After a very strong premiere, The Handmaid’s Tale once again shows its limitations in the episode “Baggage.” June (Elisabeth Moss) continues trying to build a life, and seems to be succeeding. But she can’t stay in her tenuous hiding place forever, so she is forced to once again put her trust in strangers and attempt to actively flee to Canada, and it’s finally revealed she was hiding out at the Boston Globe. It’s especially touching, as it makes her makeshift home not only a sanctuary, but one of the last bastions of freedom which was destroyed, but nevertheless still provides a safe harbor.
Just because we know things will go south doesn’t mean it’s not suspenseful when it does. When the safehouse fails her, June manages to convince her contact to take her to his home, and we see what normalcy has become. That’s when the white feminism really becomes evident. Turns out, those in the lower classes are called Econopeople, and they live in concrete apartments. Laughably, June reflects that this is where she’d have ended up if she’d “played her cards right.” Or if she knew she was supposed to be playing them. Oh, dear. Of course you’re not going to know you were supposed to be stacking your deck when you were born with nearly everything you needed in the first place.
Furthermore, I highly doubt that those dubbed Econopeople are in their position because they had connections. I imagine it’s rather the opposite. I also doubt their dwellings would be so damn roomy and middle class. Really, take away the drab clothes and the guys with guns standing outside, and this would be another nice apartment complex, complete with carefully maintained landscaping. That’s part of the point, but it’s also another sign that these writers are woefully out of touch with anyone outside their own experiences.
There is an interesting interaction between June and the man’s wife where she judges June for becoming a Handmaid and giving up her child. But it fails to truly capture how the oppressed can be divided in their oppression. The Econowife mentions that she herself is threatened with the status of Handmaid to keep her in line, but if she has a child and is a proven fertile woman, why isn’t she one already? Shouldn’t the fact that they’re secretly Muslims mean more in the context of the show? How did Gilead not know this?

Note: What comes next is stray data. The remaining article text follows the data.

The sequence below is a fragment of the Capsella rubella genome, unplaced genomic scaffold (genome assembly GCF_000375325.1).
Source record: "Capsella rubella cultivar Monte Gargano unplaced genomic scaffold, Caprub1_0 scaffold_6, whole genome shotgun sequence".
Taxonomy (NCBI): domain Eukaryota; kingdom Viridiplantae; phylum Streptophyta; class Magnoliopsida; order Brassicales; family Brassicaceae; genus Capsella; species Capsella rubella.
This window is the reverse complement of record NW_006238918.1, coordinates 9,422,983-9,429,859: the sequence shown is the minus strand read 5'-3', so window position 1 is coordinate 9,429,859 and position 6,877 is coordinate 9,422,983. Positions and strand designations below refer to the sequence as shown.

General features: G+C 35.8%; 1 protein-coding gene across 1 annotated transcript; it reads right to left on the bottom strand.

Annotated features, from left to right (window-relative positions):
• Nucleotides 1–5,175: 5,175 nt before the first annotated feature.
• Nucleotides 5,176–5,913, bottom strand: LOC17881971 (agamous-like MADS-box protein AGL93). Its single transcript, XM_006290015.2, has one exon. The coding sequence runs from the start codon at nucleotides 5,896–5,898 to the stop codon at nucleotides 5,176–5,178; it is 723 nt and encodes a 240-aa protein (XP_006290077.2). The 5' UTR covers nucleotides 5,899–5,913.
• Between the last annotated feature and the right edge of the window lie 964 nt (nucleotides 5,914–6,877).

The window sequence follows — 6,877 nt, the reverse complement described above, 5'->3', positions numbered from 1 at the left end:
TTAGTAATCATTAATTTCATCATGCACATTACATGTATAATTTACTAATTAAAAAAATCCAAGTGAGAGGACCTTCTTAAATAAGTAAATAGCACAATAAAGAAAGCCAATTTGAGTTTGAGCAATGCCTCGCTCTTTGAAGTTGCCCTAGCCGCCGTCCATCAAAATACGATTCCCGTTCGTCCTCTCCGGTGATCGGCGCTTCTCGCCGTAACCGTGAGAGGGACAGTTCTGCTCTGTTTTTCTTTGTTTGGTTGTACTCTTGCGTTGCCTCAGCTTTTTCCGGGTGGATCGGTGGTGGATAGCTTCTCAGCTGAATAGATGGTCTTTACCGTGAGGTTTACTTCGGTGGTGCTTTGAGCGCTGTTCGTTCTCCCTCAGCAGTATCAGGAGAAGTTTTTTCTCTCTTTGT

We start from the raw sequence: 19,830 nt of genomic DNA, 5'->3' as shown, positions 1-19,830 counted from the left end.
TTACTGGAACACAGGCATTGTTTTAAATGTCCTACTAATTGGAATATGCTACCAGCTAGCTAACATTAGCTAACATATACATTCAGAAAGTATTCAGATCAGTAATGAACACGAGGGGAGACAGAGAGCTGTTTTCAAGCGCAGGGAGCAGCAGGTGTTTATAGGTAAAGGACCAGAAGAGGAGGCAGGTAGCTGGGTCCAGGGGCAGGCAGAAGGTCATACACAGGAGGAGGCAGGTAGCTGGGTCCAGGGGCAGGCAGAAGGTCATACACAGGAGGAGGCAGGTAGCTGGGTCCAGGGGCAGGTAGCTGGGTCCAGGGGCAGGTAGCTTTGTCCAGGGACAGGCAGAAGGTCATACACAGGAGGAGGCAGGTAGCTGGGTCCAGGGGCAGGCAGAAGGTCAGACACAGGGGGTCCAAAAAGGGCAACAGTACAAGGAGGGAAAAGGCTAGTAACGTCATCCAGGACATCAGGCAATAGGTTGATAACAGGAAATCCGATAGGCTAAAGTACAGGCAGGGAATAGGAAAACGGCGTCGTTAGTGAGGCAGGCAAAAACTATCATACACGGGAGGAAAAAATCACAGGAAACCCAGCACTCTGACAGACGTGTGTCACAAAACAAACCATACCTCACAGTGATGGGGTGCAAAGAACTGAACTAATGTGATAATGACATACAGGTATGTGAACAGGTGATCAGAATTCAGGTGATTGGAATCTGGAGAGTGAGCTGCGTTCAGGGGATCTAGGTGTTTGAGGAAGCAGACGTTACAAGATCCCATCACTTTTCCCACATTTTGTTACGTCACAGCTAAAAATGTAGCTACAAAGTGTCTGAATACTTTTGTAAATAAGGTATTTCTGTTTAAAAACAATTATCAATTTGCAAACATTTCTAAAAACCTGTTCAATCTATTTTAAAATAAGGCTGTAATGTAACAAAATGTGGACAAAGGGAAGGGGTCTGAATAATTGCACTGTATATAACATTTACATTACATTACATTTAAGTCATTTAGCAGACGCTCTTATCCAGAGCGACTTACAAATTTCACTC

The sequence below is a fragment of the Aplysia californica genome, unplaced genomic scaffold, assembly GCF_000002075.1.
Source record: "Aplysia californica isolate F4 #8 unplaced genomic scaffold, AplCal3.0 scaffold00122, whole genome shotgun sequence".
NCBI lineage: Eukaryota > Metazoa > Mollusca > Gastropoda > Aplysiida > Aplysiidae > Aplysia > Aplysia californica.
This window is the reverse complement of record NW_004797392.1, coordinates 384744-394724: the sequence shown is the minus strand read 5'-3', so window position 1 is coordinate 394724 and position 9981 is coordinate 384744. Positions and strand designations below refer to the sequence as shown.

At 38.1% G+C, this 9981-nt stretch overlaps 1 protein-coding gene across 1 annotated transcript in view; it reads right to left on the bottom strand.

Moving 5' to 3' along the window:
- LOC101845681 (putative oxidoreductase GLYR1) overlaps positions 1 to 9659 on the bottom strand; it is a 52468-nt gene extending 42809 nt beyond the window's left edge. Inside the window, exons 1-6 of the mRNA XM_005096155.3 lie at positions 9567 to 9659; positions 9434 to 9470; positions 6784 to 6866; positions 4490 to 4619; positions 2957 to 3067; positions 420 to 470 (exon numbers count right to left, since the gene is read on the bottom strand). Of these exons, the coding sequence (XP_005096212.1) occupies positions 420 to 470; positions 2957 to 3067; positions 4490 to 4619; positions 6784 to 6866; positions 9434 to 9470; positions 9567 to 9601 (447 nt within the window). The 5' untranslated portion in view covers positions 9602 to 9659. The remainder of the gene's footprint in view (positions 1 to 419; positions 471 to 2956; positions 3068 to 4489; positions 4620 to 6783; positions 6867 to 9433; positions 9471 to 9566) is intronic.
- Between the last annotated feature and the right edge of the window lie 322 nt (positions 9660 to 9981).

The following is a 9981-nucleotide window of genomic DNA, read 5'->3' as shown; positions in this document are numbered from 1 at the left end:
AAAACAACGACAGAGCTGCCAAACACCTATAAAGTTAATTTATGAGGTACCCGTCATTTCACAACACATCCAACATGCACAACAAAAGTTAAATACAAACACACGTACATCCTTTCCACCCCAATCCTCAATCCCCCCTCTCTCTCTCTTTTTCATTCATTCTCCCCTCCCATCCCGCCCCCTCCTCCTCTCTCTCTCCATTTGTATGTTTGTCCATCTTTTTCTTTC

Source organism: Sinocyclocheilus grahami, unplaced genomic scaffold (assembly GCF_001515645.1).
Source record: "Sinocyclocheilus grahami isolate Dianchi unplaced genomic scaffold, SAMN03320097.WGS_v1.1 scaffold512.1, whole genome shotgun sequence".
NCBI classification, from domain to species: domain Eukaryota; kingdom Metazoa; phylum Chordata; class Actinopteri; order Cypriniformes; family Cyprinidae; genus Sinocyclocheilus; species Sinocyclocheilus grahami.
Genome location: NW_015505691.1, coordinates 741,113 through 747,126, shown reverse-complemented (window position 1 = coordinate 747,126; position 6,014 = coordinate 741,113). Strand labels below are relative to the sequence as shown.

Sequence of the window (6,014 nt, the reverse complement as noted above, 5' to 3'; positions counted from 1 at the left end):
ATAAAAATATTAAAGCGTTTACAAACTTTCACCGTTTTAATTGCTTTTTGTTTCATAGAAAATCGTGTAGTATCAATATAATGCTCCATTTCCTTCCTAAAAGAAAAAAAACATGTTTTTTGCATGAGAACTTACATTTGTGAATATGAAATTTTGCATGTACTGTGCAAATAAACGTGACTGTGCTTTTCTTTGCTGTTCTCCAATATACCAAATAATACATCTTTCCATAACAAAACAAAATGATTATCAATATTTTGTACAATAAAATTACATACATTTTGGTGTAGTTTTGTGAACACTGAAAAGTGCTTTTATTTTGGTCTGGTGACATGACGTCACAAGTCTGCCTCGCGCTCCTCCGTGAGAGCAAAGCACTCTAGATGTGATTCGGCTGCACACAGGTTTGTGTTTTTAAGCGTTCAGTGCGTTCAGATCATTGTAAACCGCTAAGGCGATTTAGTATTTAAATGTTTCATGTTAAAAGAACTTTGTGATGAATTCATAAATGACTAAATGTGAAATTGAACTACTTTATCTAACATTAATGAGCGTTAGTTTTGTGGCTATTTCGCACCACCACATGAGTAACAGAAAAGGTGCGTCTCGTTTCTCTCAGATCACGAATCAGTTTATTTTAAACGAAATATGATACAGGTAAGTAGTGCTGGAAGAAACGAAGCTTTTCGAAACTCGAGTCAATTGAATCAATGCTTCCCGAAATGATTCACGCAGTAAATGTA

The time spent with Moira (Samira Wiley) in Canada comes off better. She’s still living with June’s husband Luke (O-T Fagbenle) and another silent Gilead refugee. To the show’s credit, it does present an interesting portrait of three people struggling with trauma, and how each of them copes. Moira seems to be recovering the best, and is working to help other refugees adapt to a freer state, even if some of the issues it brings to the forefront only scratch the surface. Moira is also able to get intimate with others, but can still only give pleasure, not receive it. When she helps a man who mentions that as a Guardian he had to hang people on the wall, one of whom was an ex-boyfriend, it’s a thought-provoking moment of how even our oppressors can be just as trapped and oppressed themselves, with little say in their own lives. Nothing is mentioned of the very different types of guilt this can provoke. Moira at least has the comfort of being a victim. How do you forgive yourself when your survival was predicated on doing harm?
However, Moira is able find a somewhat uplifting ending. Poor June is not, even as she makes increasingly intelligent decisions. This is where The Handmaid’s Tale truly fails her. June has in the past been reluctant to escape Gilead without her daughter, and the justification to continue on to Canada simply make no sense. Does she even need to justify it? How can she save her child when she herself is so powerless? Her lack of a happy ending feels like a punishment.
All this meditation about her daughter makes June recall her relationship with her own mother (an excellent Cherry Jones), a firebrand feminist, who comes off much better. She’s allowed to be flawed while still being correct about where the country is heading. If the show comes off as less critical of the feminist movement, it’s less out of loyalty and more out of relevancy. With phrases like sex positive and slut shaming being common in the women’s movement today, it makes little sense to show feminists burning pornography, as they did during their brief, uneasy alliance with the far right around the time the book was written in 1985. So while in the book a flashback to June’s childhood at a feminist rally had them burning obscene materials, in the episode it’s the names of their rapists going up in flames.
June and her mother wrestling with the personal and the political are the highlight of the episode, so when it’s revealed in another flashback that she’s been sent to the Colonies, it’s all the more tragic because June knows the woman who raised her will fight to the end and suffer all the more for it. The revelations to her are revelations to all the women who mistakenly believed they already had everything older generations fought for. The question is, will we also learn it too late?